The process to replace Chancellor G. Richard Johnson, who announced his retirement late last week, is basically the same as what occurred to select a new Criminal Court judge just last month, according to a spokesperson for the Administrative Office of the Courts.
The Tennessee Judicial Nominating Commission is accepting applications for the judicial vacancy in the 1st Judicial District Chancery Court, which includes Carter, Johnson, Unicoi and Washington counties.
Johnson, judge of the Chancery and Probate courts for the First Judicial District of Tennessee, will retire June 30.
He has served Carter, Unicoi, Johnson and Washington counties since 1988. He was appointed by then-Gov. Ned McWherter to fill the remaining two years of former Chancellor Leon Jordan’s term.
Johnson was re-elected in 1990, 1998 and 2006. As chancellor, Johnson served as presiding judge of the district.
Any interested applicant must be a licensed attorney who is at least 30 years old, a resident of Tennessee for five years and a resident of the 1st Judicial District for at least one year. Applicants must complete the application, which is available at www.tncourts.gov, and submit it to the Administrative Office of the Courts by May 29, at noon CST.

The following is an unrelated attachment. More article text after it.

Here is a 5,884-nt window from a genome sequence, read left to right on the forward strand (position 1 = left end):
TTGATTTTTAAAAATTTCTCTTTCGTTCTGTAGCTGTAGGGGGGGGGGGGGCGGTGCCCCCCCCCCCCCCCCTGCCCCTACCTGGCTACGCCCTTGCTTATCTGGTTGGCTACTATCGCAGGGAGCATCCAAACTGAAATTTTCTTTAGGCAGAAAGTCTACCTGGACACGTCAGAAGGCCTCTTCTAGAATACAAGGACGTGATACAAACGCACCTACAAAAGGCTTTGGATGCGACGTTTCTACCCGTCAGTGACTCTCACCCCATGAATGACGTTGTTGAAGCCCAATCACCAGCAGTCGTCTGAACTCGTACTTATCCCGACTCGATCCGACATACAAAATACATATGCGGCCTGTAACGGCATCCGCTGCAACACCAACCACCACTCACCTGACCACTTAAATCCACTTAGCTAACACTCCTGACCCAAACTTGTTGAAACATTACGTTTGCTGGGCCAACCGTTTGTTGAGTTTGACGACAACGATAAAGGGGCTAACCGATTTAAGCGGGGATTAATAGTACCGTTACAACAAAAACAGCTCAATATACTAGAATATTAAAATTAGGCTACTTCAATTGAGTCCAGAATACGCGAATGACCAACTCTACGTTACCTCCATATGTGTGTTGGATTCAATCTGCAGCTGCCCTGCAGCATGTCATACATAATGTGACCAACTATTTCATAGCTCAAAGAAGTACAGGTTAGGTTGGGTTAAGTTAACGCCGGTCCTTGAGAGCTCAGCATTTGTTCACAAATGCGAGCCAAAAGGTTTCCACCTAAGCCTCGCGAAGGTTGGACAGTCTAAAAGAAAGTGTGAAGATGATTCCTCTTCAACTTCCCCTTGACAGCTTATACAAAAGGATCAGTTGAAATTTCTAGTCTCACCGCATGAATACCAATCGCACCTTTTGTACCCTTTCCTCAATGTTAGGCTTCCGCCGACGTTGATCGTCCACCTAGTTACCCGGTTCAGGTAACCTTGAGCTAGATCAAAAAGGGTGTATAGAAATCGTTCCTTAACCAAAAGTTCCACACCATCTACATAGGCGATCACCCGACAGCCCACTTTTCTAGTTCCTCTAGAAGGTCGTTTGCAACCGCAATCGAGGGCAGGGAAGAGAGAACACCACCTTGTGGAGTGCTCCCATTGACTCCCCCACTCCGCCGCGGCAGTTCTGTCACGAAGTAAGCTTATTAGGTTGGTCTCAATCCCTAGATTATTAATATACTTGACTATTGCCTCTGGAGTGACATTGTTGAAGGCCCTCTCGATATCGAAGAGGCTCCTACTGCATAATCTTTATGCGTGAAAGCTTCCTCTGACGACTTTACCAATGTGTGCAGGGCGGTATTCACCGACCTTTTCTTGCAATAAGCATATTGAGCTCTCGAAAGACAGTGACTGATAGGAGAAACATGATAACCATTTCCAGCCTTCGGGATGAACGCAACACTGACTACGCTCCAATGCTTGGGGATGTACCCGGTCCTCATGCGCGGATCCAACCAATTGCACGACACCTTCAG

The Judicial Nominating Commission will interview all qualified applicants June 14 at the DoubleTree Hotel, 211 Mockingbird Lane. The meeting will include a public hearing starting at 9 a.m. where people may express their opinions about the applicants. The interview, public hearing and deliberation process will be open to the public.
Once the interviews are complete, the commission will select three applicants and send those names to Gov. Bill Haslam. The governor and his legal staff will interview those three and make the selection.
Johnson graduated from ETSU with a degree in economics. In 1969, he graduated from the Tennessee Judicial Academy and studied law at the National Judicial Academy. He returned to Washington County and began practicing law with a local firm, where he stayed for more than 19 years before being appointed chancellor.